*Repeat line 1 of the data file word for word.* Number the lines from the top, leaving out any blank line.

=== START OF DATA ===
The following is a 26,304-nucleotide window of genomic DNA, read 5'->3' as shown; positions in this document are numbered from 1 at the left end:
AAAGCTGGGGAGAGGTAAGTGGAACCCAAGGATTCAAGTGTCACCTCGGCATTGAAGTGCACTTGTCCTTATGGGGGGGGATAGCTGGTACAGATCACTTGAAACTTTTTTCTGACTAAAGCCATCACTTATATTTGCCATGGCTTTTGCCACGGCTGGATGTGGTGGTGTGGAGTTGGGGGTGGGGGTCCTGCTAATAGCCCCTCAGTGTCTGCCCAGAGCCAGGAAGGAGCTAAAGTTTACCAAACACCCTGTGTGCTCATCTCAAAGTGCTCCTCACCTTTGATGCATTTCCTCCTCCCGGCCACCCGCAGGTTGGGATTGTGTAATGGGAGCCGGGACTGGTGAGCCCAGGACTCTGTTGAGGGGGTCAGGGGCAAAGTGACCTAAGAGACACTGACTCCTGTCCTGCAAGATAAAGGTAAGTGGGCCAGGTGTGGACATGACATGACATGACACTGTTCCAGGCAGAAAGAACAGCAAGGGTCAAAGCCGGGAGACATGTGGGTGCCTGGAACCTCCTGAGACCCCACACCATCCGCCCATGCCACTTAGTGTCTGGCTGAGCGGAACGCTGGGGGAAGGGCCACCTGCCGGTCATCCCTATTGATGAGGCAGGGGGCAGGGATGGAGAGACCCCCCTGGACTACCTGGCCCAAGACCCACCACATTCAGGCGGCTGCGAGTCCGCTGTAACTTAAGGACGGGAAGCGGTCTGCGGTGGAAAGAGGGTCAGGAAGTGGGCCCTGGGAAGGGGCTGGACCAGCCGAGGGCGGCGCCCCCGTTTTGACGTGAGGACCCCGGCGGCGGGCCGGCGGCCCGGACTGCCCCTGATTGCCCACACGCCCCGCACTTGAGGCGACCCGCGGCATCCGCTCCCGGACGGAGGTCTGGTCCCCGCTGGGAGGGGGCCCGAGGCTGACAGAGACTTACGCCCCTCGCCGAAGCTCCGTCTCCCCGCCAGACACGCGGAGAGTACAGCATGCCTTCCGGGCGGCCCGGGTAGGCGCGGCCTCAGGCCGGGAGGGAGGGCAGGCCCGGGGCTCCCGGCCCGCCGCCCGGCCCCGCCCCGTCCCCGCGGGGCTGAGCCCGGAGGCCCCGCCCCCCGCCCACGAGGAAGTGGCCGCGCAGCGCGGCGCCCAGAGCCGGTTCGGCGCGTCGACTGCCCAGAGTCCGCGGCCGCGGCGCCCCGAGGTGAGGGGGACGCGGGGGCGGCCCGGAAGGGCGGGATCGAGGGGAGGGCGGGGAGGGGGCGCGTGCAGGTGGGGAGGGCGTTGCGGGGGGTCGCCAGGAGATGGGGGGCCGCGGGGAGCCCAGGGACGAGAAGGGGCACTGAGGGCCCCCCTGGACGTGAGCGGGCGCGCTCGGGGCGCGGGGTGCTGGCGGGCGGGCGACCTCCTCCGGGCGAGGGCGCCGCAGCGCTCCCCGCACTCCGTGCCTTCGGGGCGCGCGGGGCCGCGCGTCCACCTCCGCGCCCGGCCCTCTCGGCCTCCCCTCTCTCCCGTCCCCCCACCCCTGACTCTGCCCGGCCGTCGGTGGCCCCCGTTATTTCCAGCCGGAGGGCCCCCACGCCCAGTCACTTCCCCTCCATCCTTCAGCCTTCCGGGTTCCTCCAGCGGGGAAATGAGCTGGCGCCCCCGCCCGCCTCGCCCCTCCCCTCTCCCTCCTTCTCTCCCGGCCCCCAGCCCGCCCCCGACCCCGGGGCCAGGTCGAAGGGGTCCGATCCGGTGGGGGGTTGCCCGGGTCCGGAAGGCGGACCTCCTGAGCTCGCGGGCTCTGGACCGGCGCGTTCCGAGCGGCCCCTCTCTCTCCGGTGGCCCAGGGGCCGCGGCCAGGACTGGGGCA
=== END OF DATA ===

The following is a 26,304-nucleotide window of genomic DNA, read 5'->3' as shown; positions in this document are numbered from 1 at the left end: